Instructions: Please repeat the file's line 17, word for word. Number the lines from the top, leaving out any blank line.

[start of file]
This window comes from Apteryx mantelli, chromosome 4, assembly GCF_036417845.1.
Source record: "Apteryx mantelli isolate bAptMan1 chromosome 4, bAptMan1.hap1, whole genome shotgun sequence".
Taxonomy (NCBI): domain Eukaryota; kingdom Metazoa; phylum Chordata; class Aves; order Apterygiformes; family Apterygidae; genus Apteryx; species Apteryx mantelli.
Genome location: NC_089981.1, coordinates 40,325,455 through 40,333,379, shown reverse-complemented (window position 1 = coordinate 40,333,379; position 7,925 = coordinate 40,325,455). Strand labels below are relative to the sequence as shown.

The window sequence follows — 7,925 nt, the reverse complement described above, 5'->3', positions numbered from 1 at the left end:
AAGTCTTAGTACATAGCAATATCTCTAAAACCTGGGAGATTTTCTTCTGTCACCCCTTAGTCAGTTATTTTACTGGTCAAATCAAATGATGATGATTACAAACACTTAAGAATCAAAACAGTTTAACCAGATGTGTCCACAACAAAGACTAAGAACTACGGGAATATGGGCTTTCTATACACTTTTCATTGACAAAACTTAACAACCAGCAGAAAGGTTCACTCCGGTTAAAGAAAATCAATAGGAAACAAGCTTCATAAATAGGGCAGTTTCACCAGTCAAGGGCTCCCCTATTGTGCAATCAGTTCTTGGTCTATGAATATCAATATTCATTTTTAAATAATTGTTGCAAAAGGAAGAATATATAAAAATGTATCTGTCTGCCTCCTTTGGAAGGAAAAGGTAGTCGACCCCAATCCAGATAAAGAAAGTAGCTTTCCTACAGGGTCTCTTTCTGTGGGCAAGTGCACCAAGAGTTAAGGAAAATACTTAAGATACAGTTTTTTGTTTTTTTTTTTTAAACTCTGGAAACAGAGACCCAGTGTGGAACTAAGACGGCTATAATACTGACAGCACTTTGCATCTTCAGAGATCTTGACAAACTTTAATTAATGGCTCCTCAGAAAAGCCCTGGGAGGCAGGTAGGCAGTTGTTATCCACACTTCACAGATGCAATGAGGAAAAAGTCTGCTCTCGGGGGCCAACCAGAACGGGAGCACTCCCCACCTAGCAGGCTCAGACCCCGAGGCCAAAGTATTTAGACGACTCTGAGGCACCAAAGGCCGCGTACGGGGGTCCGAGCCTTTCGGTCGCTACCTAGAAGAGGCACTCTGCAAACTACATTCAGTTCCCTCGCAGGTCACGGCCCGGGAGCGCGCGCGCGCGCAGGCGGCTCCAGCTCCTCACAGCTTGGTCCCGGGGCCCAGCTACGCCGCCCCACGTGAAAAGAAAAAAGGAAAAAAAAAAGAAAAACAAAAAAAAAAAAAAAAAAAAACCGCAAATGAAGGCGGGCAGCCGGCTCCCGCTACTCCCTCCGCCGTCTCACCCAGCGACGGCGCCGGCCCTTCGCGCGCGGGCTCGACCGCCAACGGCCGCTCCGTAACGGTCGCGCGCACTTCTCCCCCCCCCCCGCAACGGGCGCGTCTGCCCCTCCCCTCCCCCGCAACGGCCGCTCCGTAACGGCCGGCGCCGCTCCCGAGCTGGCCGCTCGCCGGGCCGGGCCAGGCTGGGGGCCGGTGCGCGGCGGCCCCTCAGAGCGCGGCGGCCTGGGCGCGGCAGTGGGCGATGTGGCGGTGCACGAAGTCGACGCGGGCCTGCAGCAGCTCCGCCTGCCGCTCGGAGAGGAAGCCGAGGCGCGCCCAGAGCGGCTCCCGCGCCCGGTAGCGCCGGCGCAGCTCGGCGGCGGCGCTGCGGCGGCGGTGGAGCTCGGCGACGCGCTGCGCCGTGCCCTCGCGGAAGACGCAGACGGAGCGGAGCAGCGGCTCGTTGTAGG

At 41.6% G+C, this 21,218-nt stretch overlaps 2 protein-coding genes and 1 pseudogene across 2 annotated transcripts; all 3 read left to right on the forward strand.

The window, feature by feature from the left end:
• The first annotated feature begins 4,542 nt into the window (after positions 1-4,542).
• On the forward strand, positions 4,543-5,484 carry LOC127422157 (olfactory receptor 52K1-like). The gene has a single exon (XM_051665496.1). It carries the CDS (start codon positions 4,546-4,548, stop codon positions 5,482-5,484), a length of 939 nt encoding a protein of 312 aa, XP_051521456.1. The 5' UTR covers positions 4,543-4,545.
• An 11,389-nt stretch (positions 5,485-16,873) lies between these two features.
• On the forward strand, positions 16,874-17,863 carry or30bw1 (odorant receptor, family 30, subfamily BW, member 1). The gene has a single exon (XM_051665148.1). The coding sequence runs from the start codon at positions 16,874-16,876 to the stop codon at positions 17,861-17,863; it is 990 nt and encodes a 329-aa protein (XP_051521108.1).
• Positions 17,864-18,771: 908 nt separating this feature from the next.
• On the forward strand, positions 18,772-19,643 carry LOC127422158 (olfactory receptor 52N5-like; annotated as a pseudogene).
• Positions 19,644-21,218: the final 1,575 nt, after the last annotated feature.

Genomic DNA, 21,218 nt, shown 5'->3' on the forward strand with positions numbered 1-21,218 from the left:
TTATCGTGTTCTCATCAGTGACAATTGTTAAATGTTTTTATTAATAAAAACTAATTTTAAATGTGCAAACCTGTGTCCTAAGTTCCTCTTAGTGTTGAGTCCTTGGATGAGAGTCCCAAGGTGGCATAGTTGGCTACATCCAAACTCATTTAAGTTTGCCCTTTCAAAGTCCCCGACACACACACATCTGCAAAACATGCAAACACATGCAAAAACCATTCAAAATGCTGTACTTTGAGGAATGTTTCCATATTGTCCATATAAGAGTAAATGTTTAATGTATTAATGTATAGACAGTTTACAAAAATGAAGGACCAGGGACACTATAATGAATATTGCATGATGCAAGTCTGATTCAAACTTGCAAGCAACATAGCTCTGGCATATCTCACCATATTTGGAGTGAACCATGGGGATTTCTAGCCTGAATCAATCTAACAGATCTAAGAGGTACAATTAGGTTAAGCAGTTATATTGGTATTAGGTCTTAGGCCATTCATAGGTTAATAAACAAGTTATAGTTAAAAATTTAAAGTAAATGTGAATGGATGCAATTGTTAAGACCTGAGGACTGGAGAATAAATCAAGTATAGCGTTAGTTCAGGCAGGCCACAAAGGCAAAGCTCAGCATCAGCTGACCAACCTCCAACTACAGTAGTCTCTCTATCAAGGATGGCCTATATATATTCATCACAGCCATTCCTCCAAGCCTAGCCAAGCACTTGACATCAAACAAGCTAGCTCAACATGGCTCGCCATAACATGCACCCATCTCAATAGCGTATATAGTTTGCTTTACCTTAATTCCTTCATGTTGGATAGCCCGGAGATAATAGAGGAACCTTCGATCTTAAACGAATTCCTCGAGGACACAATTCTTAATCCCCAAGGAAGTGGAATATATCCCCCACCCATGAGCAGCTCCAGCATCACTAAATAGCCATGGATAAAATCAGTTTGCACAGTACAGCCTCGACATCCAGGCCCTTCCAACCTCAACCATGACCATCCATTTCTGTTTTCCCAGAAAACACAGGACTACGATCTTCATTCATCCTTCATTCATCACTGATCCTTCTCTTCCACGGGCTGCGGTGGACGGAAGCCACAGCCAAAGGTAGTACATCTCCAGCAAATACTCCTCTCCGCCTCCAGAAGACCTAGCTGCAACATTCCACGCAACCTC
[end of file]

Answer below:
TTATCGTGTTCTCATCAGTGACAATTGTTAAATGTTTTTATTAATAAAAACTAATTTTAAATGTGCAAACCTGTGTCCTAAGTTCCTCTTAGTGTTGAGTCCTTGGATGAGAGTCCCAAGGTGGCATAGTTGGCTACATCCAAACTCATTTAAGTTTGCCCTTTCAAAGTCCCCGACACACACACATCTGCAAAACATGCAAACACATGCAAAAACCATTCAAAATGCTGTACTTTGAGGAATGTTTCCATATTGTCCATATAAGAGTAAATGTTTAATGTATTAATGTATAGACAGTTTACAAAAATGAAGGACCAGGGACACTATAATGAATATTGCATGATGCAAGTCTGATTCAAACTTGCAAGCAACATAGCTCTGGCATATCTCACCATATTTGGAGTGAACCATGGGGATTTCTAGCCTGAATCAATCTAACAGATCTAAGAGGTACAATTAGGTTAAGCAGTTATATTGGTATTAGGTCTTAGGCCATTCATAGGTTAATAAACAAGTTATAGTTAAAAATTTAAAGTAAATGTGAATGGATGCAATTGTTAAGACCTGAGGACTGGAGAATAAATCAAGTATAGCGTTAGTTCAGGCAGGCCACAAAGGCAAAGCTCAGCATCAGCTGACCAACCTCCAACTACAGTAGTCTCTCTATCAAGGATGGCCTATATATATTCATCACAGCCATTCCTCCAAGCCTAGCCAAGCACTTGACATCAAACAAGCTAGCTCAACATGGCTCGCCATAACATGCACCCATCTCAATAGCGTATATAGTTTGCTTTACCTTAATTCCTTCATGTTGGATAGCCCGGAGATAATAGAGGAACCTTCGATCTTAAACGAATTCCTCGAGGACACAATTCTTAATCCCCAAGGAAGTGGAATATATCCCCCACCCATGAGCAGCTCCAGCATCACTAAATAGCCATGGATAAAATCAGTTTGCACAGTACAGCCTCGACATCCAGGCCCTTCCAACCTCAACCATGACCATCCATTTCTGTTTTCCCAGAAAACACAGGACTACGATCTTCATTCATCCTTCATTCATCACTGATCCTTCTCTTCCACGGGCTGCGGTGGACGGAAGCCACAGCCAAAGGTAGTACATCTCCAGCAAATACTCCTCTCCGCCTCCAGAAGACCTAGCTGCAACATTCCACGCAACCTC